When I entered the fire service in 1985, I had no idea who Alan Brunacini was. It wasn’t until around 1988 that I had heard of him while taking classes at the Georgia Fire Academy. He was often referenced or quoted by instructors, and the Phoenix (AZ) Fire Department was often the topic of discussion. It wasn’t until I was helping with a project to research some operational policies that I had my first glimpse into the man and his method of operation.
A staff member at the Georgia Fire Academy had requested copies of the Phoenix Fire Department policies, which he forwarded to me to use in my research. The first thing I noticed was the odd cartoon face drawn on the front of the two-inch-thick stack of standard operating procedures with a note, “Here you go, Jeff.” Wow, I thought to myself, he knows that Brunacini guy, and he sent these to him and took the time to personalize it. Phoenix would receive thousands of requests for its policies over his tenure as chief.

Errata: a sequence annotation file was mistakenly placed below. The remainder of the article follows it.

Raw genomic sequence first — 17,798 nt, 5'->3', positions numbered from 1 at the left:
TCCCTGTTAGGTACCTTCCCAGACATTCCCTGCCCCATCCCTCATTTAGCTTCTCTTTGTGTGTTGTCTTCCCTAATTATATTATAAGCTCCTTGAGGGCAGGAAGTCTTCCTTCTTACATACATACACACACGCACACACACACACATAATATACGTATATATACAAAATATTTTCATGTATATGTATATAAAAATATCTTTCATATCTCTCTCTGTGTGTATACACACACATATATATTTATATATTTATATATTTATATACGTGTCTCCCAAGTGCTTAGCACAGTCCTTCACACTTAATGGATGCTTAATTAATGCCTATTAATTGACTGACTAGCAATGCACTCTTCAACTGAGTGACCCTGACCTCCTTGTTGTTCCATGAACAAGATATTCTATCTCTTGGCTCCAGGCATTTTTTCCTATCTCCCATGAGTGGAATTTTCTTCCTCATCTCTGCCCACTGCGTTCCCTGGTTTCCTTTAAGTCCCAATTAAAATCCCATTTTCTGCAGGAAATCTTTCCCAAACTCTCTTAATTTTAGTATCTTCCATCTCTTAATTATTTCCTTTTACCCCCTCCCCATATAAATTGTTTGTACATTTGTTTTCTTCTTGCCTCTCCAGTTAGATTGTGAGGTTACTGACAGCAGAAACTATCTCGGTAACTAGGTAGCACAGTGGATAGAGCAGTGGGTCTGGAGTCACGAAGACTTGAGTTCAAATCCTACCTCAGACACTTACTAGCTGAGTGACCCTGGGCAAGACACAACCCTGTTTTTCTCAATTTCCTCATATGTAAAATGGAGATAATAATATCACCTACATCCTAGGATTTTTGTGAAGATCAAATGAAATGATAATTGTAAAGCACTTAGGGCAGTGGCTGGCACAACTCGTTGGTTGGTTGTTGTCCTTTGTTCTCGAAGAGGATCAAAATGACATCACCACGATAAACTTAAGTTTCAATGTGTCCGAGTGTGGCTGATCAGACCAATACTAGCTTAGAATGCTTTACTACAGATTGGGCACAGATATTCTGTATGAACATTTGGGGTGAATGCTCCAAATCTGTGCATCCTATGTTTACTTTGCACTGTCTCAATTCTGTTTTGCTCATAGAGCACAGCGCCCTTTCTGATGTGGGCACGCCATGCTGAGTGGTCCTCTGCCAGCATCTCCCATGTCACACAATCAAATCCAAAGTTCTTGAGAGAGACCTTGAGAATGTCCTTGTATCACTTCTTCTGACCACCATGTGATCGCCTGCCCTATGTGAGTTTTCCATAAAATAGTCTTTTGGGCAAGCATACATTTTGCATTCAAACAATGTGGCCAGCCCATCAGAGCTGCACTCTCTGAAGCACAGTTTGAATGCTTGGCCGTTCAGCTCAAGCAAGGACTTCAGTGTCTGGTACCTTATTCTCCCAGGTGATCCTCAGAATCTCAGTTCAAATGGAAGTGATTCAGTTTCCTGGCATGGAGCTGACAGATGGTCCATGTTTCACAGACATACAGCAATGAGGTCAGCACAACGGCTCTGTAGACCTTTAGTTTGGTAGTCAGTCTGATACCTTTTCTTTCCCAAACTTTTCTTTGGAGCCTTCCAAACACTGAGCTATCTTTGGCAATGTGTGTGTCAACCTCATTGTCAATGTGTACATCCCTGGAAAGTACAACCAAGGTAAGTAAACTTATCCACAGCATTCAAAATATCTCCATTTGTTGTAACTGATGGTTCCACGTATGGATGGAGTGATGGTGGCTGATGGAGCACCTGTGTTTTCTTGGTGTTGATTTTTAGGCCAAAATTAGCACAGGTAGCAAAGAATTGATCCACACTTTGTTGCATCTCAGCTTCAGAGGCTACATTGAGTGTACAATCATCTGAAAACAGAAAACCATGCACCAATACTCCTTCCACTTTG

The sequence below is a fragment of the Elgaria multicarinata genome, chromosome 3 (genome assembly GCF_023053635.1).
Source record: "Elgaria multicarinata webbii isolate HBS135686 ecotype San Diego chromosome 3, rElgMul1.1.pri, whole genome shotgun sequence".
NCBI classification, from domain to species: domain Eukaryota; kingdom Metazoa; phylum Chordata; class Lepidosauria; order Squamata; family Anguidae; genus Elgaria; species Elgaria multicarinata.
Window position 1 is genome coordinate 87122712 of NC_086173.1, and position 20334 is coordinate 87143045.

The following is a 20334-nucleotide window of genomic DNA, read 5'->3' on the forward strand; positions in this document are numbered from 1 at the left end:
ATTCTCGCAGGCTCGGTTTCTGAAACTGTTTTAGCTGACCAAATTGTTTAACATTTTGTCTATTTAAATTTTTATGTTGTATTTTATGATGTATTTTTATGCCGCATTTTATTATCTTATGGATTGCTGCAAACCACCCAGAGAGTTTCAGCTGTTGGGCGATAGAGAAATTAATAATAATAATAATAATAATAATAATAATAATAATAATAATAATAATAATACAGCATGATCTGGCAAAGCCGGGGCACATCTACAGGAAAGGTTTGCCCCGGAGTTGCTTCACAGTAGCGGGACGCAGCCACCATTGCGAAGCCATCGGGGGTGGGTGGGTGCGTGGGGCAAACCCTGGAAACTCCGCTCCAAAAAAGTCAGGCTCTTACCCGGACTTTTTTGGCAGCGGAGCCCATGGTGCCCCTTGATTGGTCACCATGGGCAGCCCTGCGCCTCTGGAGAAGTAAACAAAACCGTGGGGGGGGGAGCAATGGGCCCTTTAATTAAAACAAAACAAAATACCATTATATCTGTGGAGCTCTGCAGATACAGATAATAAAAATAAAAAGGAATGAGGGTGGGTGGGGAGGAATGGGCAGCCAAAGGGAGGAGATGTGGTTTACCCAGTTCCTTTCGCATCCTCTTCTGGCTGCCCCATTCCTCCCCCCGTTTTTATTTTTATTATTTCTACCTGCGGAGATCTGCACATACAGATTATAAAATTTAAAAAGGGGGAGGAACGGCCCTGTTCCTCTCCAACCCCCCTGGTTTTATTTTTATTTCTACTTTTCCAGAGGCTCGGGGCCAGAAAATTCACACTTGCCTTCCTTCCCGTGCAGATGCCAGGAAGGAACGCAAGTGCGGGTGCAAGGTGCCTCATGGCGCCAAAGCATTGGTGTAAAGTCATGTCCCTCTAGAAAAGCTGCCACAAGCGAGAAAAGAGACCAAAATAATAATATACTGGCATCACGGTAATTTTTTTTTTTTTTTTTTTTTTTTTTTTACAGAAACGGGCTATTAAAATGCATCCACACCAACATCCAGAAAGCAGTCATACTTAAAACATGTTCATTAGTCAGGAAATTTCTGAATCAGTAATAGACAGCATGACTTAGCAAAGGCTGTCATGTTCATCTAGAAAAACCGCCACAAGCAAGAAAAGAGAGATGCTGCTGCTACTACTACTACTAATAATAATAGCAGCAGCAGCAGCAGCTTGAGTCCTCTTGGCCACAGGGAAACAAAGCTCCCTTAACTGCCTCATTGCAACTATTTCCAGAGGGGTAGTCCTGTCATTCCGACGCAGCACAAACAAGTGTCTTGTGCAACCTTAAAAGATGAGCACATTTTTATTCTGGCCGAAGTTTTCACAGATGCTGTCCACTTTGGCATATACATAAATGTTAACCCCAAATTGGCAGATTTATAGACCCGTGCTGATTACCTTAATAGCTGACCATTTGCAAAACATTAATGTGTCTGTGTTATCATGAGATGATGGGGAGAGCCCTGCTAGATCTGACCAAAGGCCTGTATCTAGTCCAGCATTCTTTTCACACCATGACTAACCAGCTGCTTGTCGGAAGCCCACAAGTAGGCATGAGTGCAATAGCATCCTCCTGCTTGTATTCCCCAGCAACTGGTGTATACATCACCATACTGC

During the next decade, I became more interested in incident command and read Fire Command. I was already a student of the incident command system and the multiple dynamic interactions and coordination that must take place to make the system work; the book heightened my interest to learn more. The name Brunacini continued to come up often, but he was still some guy out west who was extremely influential but way out of reach to me.
In 1995, I had watched our state fire chiefs make the decision to do away with requiring firefighters to meet the National Fire Protection Association (NFPA) 1001, Standard for Fire Fighter Professional Qualifications, physical fitness requirements because of concerns meeting the Americans with Disabilities Act. I was in a circle of people highly opposed to doing away with the standard. Even though it wasn’t a perfect standard, at least it was something, and we felt that something was better than nothing. At the time, the fire chiefs had no alternative and basically abolished the requirement and left physical fitness requirements up to the individual departments. In other words, everyone could do their own thing or have no requirement at all.